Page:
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Make Your Home Warm and Safe This Winter

by Manny (follow)
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Life (592)      Life Skills (421)      Home (42)      Winter (17)      Preparation (5)      Safety (3)      Australia (2)      Fire (1)      Smoke (1)      Alarm (1)     
Winter has arrived on our doors (and windows), and wants to stay with us for a couple of months. Although the need to stay warm is our priority; we should also be aware of the increased risk of fires or accidents waiting to happen.



Source: www.countrysidefire.com


Each winter, we hear about the alleged stories of fires at homes with the root cause being broken heaters or faulty heating appliances. And not to be very pessimistic, there is the MFB stats that more than 38% fires are in winter. Therefore, it's vital and critical to ensure that our appliances are safe to operate, and for extended use.

We can begin with minimum musts that we should take care of:

Smoke detectors

I've observed many households do not have a functioning unit, or it had been covered up during a get-together and has been forgotten about ever since. Please people! Ensure smoke detectors are correctly installed and monitored. Test them at least twice a year, and replace the batteries while you're at it.

Home alarms

Nowadays most alarm brands allow the smoke detector units to be connected to the alarms so that you or your monitoring firm gets updated alarms for not only break-ins, but also for fire/smoke alarms. Test and ensure the screamers installed with alarms are doing their job.

Heaters

Most often the heating equipment is the root cause. Therefore, clean it thoroughly and overhaul your equipment. Set it out on the patio and trial usage before you actually start using it inside. If you have an old type of heater, better yet to replace it with ones that have thermostat, timers and also a tip-over switch that turns the heater off in case they fall over. As a thumb rule, always place heaters in a sturdy location, and do not place them close to clothes, children's cots, or in areas accessible by kids.

Electric blanket

When removing an electric blanket, check to ensure the cords are dry and not chipped or open at any angles. Also, test the blanket on beds for at least half an hour before piling onto the regular bed sheets.

Fireplaces & Chimneys

Maintain these things bi-annually and preferably at least once before the start of winter. They must be clean to operate freely and to avoid smoke/dust remaining inside due to clogged vents. They pose a more serious danger than open fires, and can cause asthmatic symptoms and be the root cause for poor health. Also, if using wood, ensure the wood is dry, seasoned and certified for use in your appliance.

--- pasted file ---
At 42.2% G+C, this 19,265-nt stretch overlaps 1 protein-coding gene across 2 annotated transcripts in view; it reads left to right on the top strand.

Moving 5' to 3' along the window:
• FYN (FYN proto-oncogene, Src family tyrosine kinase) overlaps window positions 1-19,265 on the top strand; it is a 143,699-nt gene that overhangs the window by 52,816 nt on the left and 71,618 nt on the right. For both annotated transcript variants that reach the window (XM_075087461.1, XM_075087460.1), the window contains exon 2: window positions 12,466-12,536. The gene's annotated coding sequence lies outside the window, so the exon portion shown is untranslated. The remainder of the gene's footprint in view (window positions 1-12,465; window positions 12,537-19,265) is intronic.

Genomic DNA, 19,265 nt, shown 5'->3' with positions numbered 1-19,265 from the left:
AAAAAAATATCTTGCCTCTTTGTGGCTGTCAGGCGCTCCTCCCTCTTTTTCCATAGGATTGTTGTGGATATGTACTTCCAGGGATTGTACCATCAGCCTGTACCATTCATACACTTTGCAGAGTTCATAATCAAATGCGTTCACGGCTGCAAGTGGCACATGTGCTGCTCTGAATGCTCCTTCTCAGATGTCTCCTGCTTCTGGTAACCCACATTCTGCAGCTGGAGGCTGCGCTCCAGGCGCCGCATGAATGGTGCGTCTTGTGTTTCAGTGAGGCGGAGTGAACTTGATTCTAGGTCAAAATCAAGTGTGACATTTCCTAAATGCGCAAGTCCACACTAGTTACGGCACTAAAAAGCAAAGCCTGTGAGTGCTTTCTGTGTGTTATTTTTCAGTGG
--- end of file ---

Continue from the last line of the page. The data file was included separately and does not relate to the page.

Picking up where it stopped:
Hot water bags

Many people with back pain or aches like to keep hot water bags / bottles at bed. Please ensure that these are leak-proof, because hot water in direct contact with skin can cause burns or painful scalding that takes a long time to heal. Use a towel or swaddle to wrap these, and avoid direct contact with skin. And experts do suggest purchasing a new how water bag each year. And those who have an urge to drink water (hot or room temp) - then please use a flask with secure lids, and that which needs a procedure to open or pour yourself a drink.

Fire extinguishers and blankets

These are critical life savers along with an adequate first-aid kit. Keep these in the kitchen near the exit or in an easy-to-reach spot. Educate all family members of fire safety procedures, and train yourselves on using the available materials in the event of an accident. It also pays to have adults at home trained in first aid. Fire extinguishers and blankets can be purchased at most hardware stores (e.g. Bunnings and Masters), and first aid kits are available at local pharmacies.

As an afterthought, it's essential to have a home that is clean and not clogged by junk, so it's easy to isolate accidents to one zone if they occur and/or to escape in case it's too big to handle ourselves.

It pays to prevent than to cure. Be aware and safe this winter.

Categories:

# Australia
# Winter
# Home
# Safety
# Fire
# Smoke
# Alarm
# Life
# Life Skills
# Prevention
# Preparation
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Thanks, Manny, I learned a lot from this. Jussiecatwriter
Thank you for the acknowledgement, I think I've barely touched the topic of safety in & around the house, irrespective of the climate we must weather.
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